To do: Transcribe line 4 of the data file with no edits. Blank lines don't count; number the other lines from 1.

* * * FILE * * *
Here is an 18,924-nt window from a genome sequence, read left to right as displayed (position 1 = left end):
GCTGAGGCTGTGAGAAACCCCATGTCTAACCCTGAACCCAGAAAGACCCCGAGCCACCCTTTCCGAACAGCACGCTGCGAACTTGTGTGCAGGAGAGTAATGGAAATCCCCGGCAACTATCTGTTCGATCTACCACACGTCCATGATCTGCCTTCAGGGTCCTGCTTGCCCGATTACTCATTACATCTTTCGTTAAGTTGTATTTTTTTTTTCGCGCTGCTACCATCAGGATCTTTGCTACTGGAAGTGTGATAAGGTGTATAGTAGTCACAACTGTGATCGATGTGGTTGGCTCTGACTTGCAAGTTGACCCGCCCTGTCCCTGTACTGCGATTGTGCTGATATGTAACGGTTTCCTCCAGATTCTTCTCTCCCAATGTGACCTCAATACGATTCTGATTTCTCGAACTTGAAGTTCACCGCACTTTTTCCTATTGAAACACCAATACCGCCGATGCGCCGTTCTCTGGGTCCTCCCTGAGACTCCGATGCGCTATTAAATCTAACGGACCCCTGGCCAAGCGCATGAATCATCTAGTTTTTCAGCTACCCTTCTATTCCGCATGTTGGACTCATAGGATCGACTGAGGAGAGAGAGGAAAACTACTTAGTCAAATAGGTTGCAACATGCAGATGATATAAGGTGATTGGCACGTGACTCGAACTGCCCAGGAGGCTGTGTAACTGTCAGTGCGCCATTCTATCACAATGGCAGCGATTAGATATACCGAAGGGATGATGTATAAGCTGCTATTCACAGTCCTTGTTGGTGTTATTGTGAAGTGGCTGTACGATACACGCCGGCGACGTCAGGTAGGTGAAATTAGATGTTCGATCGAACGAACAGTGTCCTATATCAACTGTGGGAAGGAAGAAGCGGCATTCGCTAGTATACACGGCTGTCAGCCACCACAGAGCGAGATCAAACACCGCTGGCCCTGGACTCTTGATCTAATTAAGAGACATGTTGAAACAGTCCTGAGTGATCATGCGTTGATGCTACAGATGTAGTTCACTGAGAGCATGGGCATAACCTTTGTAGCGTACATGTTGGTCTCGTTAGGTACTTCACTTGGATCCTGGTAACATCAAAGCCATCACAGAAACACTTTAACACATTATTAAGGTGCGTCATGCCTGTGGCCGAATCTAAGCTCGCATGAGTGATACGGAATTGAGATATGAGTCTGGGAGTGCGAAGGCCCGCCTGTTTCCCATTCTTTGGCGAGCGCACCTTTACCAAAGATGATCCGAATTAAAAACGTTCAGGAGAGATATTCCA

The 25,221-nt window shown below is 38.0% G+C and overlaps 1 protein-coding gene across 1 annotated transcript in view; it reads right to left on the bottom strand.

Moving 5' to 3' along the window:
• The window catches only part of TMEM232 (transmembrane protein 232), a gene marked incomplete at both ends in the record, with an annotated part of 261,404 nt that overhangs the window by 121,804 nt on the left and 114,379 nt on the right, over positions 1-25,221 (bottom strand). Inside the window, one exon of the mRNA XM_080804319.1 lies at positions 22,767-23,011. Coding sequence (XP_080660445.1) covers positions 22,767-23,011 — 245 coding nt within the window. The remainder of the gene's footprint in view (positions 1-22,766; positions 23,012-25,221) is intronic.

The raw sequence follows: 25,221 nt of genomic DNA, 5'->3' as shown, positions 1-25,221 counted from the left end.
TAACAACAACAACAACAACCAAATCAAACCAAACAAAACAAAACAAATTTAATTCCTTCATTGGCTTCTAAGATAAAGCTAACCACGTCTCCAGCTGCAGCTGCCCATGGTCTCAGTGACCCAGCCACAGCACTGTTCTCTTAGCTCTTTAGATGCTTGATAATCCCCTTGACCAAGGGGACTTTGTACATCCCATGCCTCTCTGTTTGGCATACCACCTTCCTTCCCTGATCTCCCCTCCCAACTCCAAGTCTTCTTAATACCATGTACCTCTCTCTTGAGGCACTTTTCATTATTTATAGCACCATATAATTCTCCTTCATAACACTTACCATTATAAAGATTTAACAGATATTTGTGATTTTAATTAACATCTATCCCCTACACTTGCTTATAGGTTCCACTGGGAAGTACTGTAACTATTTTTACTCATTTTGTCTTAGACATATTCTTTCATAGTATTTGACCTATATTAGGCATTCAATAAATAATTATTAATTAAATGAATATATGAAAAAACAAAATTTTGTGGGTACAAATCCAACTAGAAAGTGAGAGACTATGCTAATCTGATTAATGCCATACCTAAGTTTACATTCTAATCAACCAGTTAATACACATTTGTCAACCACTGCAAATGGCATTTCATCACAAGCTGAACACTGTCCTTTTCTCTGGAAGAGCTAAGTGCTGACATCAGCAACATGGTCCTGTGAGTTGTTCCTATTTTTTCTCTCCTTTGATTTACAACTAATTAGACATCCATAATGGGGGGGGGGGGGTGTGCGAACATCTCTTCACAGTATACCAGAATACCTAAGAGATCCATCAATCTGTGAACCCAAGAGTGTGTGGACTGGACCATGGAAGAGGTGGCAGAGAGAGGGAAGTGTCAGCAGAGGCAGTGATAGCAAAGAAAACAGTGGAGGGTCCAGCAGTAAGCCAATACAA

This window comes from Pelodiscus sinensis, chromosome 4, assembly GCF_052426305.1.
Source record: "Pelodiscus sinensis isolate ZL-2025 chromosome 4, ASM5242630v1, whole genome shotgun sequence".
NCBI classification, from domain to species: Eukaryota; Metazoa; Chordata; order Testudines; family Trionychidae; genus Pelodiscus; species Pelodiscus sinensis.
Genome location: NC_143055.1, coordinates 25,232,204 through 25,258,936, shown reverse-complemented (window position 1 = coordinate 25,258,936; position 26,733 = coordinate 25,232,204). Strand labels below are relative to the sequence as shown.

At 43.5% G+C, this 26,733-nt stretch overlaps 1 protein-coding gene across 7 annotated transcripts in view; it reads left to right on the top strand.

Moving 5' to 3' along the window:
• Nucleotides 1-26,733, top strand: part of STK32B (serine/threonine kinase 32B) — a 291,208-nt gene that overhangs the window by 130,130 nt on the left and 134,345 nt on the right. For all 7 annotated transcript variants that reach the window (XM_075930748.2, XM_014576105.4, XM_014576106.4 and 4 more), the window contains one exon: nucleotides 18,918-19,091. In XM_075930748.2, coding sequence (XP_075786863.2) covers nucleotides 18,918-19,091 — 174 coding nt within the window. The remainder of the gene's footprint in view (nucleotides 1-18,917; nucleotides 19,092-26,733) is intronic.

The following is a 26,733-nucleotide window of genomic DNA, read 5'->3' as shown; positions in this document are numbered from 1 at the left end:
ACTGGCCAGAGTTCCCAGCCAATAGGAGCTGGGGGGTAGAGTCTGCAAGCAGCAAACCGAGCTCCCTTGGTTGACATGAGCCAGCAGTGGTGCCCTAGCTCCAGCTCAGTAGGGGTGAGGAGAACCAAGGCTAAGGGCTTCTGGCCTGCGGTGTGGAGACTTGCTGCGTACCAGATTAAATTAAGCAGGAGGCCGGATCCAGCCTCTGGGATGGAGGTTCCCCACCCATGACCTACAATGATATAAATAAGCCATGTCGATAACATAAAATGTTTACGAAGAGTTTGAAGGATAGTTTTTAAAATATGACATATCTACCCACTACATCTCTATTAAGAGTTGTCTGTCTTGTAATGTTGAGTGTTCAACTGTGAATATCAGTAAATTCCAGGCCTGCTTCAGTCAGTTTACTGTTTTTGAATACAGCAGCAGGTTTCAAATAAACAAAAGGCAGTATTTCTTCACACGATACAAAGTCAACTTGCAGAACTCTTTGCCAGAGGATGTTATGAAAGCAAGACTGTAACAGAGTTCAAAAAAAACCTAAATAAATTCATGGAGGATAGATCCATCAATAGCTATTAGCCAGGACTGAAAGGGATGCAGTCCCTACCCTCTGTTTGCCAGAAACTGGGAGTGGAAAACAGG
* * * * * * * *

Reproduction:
Moving 5' to 3' along the window: